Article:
Recognizing prescription opioid dependence and expanding the use of buprenorphine could improve the quality of life for patients with chronic pain and reduce fatalities, according to an article published in the Annals of Internal Medicine. The authors recommend establishing prescription opioid dependence as a distinct condition, and expanding buprenorphine indications to prescription opioid dependence.

The use of opioids to manage chronic pain has resulted in a population of patients on opioid therapy lasting for years or decades, many of whom have developed tolerance to the drugs and are taking doses above those set in the 2016 Centers for Disease Control and Prevention (CDC) guideline for prescribing opioids for chronic pain. Intake of opioids at high doses places patients at risk for a range of adverse effects, including overdose. Extended opioid therapy has little benefit over nonopioid therapy and can negatively impact one’s quality of life, particularly in patients with opioid use disorder (OUD).

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According to the authors, all patients on long-term opioid therapy should be assessed for opioid tapering based on their level of pain, functioning, and any adverse consequences, including addiction risk. Assessments should include information obtained from patients, clinicians, prescription monitoring data, and loved ones.

For patients in whom the benefit does not outweigh the harm, appropriate tapering strategies should be implemented. Because the CDC guideline for tapering opioids by 10% of the initial dose per week are based on studies on  addiction treatment, new guidelines are needed based on recent data that indicate that patients with chronic pain may benefit from smaller reductions over a much longer time period (ie, years). The speed of the taper should depend on individual patient response, with supportive therapies and incentives to ensure progress, quality of life, and improved functioning.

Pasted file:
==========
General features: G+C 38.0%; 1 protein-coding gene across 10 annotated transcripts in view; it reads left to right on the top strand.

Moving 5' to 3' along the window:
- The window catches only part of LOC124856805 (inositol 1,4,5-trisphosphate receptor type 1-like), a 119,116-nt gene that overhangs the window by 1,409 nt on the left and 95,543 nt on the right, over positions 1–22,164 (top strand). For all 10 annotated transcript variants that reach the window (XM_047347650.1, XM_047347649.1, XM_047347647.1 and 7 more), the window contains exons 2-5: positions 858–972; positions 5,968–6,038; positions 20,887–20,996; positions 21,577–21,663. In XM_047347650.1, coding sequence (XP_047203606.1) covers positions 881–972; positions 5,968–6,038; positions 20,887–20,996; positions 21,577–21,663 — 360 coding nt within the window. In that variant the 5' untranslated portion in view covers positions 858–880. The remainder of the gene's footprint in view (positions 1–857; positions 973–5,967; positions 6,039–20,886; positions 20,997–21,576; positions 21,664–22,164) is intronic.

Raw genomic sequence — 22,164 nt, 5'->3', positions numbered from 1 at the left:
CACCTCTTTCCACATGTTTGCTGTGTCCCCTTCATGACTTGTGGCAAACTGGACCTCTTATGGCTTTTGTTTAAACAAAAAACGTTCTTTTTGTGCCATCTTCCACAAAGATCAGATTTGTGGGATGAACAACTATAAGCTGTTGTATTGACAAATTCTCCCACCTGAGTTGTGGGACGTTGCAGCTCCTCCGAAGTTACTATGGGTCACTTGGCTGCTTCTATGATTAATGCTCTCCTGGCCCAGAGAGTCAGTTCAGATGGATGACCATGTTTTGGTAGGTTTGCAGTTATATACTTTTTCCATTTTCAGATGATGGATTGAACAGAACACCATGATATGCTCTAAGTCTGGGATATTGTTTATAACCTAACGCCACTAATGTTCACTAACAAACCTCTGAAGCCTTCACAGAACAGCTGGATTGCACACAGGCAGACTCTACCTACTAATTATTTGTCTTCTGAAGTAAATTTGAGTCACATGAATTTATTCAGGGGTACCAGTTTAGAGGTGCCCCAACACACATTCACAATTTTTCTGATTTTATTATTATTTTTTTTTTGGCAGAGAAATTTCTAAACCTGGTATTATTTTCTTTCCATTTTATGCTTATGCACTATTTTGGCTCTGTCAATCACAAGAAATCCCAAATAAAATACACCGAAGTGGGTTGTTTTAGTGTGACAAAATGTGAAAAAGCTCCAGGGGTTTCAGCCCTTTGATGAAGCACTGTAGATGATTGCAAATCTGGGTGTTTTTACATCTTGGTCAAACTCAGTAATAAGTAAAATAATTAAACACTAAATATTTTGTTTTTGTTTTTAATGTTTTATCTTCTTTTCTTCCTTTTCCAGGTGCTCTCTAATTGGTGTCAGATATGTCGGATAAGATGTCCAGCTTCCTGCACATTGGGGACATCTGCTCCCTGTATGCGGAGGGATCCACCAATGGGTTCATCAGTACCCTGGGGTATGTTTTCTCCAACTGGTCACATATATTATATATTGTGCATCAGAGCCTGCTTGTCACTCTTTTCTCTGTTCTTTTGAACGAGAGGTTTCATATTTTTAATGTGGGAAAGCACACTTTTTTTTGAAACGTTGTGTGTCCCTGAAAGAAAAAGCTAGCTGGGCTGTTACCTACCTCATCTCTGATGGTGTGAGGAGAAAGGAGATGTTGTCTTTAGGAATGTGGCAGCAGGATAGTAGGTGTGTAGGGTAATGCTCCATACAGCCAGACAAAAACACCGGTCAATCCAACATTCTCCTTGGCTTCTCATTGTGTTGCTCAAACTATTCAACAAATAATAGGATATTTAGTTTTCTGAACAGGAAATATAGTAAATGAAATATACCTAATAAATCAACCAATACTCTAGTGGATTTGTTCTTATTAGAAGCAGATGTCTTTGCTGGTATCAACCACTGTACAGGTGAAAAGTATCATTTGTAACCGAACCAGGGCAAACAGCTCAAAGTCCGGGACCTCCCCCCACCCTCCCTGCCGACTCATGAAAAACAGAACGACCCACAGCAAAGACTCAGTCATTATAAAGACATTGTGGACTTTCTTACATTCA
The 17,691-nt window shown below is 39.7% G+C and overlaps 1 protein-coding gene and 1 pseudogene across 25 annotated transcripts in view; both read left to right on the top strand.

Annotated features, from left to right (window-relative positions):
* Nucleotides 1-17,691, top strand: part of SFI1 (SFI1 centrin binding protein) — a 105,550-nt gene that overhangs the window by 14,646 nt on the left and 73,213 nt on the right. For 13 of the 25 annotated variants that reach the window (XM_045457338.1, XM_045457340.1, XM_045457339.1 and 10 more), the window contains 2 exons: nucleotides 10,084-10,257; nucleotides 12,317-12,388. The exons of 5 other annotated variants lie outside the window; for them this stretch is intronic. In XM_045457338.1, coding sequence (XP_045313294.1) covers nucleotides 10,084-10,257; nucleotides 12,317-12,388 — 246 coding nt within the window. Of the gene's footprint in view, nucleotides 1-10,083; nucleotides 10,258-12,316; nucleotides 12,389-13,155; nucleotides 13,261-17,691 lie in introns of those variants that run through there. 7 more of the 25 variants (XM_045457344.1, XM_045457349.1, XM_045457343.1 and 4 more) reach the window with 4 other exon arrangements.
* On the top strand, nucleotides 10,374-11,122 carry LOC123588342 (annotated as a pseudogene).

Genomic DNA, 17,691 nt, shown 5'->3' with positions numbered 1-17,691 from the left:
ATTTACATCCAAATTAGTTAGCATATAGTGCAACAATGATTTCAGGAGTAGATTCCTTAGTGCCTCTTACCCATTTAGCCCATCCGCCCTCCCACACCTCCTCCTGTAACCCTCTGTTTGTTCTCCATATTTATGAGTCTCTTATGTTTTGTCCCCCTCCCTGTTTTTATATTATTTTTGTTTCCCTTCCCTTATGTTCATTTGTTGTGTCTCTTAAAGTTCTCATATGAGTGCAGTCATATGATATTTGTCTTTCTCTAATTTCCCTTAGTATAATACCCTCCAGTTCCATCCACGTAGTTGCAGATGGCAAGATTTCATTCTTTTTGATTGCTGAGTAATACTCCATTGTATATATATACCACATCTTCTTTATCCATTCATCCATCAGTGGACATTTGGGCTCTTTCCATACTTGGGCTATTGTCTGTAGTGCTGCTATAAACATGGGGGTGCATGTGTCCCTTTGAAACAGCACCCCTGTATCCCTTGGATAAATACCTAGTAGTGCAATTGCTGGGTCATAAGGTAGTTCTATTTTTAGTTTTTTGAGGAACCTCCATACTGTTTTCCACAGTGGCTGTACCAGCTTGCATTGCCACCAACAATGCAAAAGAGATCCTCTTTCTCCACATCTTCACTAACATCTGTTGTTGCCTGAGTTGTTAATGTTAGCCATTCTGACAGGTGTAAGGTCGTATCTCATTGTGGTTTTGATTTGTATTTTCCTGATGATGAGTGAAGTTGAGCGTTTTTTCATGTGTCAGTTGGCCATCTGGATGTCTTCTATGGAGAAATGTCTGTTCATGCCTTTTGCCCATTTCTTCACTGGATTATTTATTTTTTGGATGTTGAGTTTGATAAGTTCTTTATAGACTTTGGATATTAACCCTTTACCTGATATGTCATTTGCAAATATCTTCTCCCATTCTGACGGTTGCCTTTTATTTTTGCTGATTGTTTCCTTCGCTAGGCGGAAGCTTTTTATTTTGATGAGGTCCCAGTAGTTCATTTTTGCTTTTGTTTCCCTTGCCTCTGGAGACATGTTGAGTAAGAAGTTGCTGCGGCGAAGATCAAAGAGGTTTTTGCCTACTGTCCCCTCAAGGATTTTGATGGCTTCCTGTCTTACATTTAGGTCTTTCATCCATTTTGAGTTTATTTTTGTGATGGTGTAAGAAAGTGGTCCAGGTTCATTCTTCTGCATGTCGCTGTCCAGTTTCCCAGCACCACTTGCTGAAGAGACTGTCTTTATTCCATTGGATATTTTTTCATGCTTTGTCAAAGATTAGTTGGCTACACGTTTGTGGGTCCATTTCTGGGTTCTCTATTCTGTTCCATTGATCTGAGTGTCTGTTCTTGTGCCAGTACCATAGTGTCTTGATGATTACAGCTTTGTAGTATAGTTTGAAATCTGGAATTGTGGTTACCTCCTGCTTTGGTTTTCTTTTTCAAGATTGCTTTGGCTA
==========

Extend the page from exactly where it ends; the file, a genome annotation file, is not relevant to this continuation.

A key aspect of this process will be recognizing prescription opioid dependence as a distinct clinical condition. Even with stable opioid doses, subthreshold withdrawal between doses is possible, and tapering may exacerbate symptoms like hyperalgesia and dysphoria. Some patients may not meet the Diagnostic and Statistical Manual of Mental Disorders 5 criteria for OUD but experience withdrawal symptoms and have difficulty tapering. Recognizing dependence as a condition should contribute to reducing stigma associated with the condition, and allow for the use of management interventions that will lower the risk for morbidity, including the potential for escalating to an OUD diagnosis.

Recognition of prescription opioid dependence as a distinct condition would also allow for buprenorphine indications to be expanded to this patient population. Buprenorphine can assist tapering with a lower associated risk compared with pure opioid agonists.

“Recognizing prescription opioid dependence as a potential comorbid condition and expanding use buprenorphine could save lives, improve quality of life, and reduce incidence of nonlethal unintentional overdose,” conclude the article’s authors.

Reference

Chou R, Ballantyne J, Lembke A. Rethinking opioid dose tapering, prescription opioid dependence, and indications for buprenorphine [published online August 27, 2019]. Ann Intern Med. doi: 10.7326/M19-1488

This article originally appeared on Clinical Pain Advisor